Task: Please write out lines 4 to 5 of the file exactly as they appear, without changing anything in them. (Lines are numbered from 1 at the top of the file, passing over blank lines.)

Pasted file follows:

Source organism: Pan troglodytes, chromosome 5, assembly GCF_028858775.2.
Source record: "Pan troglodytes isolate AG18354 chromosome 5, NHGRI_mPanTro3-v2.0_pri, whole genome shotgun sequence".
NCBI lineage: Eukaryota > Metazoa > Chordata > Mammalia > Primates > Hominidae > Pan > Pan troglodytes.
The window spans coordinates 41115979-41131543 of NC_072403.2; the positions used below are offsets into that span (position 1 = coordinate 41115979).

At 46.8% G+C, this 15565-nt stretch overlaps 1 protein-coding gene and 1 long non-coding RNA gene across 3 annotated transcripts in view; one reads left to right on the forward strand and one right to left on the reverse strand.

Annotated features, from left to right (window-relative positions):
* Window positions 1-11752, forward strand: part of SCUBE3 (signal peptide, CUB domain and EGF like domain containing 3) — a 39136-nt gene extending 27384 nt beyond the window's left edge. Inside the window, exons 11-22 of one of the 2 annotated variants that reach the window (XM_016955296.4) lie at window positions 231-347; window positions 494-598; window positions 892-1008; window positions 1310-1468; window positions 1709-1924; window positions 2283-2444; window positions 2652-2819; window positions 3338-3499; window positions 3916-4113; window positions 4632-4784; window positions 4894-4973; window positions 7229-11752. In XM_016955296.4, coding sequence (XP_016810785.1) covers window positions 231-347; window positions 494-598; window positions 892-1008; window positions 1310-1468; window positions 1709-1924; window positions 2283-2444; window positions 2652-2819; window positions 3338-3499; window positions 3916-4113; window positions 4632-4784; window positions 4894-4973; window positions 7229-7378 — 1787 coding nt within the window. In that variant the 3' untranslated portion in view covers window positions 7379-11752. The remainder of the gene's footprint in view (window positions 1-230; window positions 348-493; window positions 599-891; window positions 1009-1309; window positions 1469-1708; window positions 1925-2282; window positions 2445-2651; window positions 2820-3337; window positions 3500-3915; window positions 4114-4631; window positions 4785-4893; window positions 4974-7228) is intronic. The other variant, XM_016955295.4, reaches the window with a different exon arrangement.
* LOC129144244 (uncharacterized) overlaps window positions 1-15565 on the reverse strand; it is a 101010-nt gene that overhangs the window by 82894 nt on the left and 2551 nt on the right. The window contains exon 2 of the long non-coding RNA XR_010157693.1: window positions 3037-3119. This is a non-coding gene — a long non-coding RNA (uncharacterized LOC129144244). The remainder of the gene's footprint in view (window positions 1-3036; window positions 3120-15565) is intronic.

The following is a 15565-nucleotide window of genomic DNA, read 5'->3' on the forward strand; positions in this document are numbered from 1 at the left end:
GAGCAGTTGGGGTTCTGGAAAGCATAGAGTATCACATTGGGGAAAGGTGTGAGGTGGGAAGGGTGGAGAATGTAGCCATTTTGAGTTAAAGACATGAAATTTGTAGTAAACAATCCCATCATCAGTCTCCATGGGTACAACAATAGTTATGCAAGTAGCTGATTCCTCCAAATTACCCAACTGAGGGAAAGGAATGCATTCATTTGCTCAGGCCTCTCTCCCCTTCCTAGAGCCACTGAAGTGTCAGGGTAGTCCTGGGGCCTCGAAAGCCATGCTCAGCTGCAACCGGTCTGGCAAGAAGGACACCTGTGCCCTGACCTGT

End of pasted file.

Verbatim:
The window spans coordinates 41115979-41131543 of NC_072403.2; the positions used below are offsets into that span (position 1 = coordinate 41115979).

At 46.8% G+C, this 15565-nt stretch overlaps 1 protein-coding gene and 1 long non-coding RNA gene across 3 annotated transcripts in view; one reads left to right on the forward strand and one right to left on the reverse strand.